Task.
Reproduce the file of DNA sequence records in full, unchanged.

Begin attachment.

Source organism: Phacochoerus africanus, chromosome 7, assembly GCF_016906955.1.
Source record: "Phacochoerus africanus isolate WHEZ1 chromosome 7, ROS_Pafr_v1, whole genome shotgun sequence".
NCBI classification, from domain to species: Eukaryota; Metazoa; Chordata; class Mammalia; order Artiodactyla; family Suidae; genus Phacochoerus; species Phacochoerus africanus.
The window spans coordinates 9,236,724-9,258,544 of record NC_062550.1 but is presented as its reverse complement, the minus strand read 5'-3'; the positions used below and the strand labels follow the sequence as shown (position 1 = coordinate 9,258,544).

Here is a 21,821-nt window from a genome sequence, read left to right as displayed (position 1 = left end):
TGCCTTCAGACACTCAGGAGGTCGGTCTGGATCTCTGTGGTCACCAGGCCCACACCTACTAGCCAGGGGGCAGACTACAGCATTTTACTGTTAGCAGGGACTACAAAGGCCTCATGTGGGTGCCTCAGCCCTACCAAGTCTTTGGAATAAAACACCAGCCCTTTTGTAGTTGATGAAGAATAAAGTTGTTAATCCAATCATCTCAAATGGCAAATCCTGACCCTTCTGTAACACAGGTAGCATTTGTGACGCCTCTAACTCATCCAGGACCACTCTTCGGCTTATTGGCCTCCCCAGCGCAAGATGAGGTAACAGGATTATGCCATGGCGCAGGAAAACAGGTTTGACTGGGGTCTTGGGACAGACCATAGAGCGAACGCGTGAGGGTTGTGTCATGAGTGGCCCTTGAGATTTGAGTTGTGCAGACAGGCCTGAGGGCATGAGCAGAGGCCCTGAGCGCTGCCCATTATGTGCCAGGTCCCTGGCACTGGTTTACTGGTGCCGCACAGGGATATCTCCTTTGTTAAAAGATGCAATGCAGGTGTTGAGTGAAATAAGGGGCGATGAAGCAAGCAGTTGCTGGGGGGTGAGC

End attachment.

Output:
Source organism: Phacochoerus africanus, chromosome 7, assembly GCF_016906955.1.
Source record: "Phacochoerus africanus isolate WHEZ1 chromosome 7, ROS_Pafr_v1, whole genome shotgun sequence".
NCBI classification, from domain to species: Eukaryota; Metazoa; Chordata; class Mammalia; order Artiodactyla; family Suidae; genus Phacochoerus; species Phacochoerus africanus.
The window spans coordinates 9,236,724-9,258,544 of record NC_062550.1 but is presented as its reverse complement, the minus strand read 5'-3'; the positions used below and the strand labels follow the sequence as shown (position 1 = coordinate 9,258,544).

Here is a 21,821-nt window from a genome sequence, read left to right as displayed (position 1 = left end):
TGCCTTCAGACACTCAGGAGGTCGGTCTGGATCTCTGTGGTCACCAGGCCCACACCTACTAGCCAGGGGGCAGACTACAGCATTTTACTGTTAGCAGGGACTACAAAGGCCTCATGTGGGTGCCTCAGCCCTACCAAGTCTTTGGAATAAAACACCAGCCCTTTTGTAGTTGATGAAGAATAAAGTTGTTAATCCAATCATCTCAAATGGCAAATCCTGACCCTTCTGTAACACAGGTAGCATTTGTGACGCCTCTAACTCATCCAGGACCACTCTTCGGCTTATTGGCCTCCCCAGCGCAAGATGAGGTAACAGGATTATGCCATGGCGCAGGAAAACAGGTTTGACTGGGGTCTTGGGACAGACCATAGAGCGAACGCGTGAGGGTTGTGTCATGAGTGGCCCTTGAGATTTGAGTTGTGCAGACAGGCCTGAGGGCATGAGCAGAGGCCCTGAGCGCTGCCCATTATGTGCCAGGTCCCTGGCACTGGTTTACTGGTGCCGCACAGGGATATCTCCTTTGTTAAAAGATGCAATGCAGGTGTTGAGTGAAATAAGGGGCGATGAAGCAAGCAGTTGCTGGGGGGTGAGC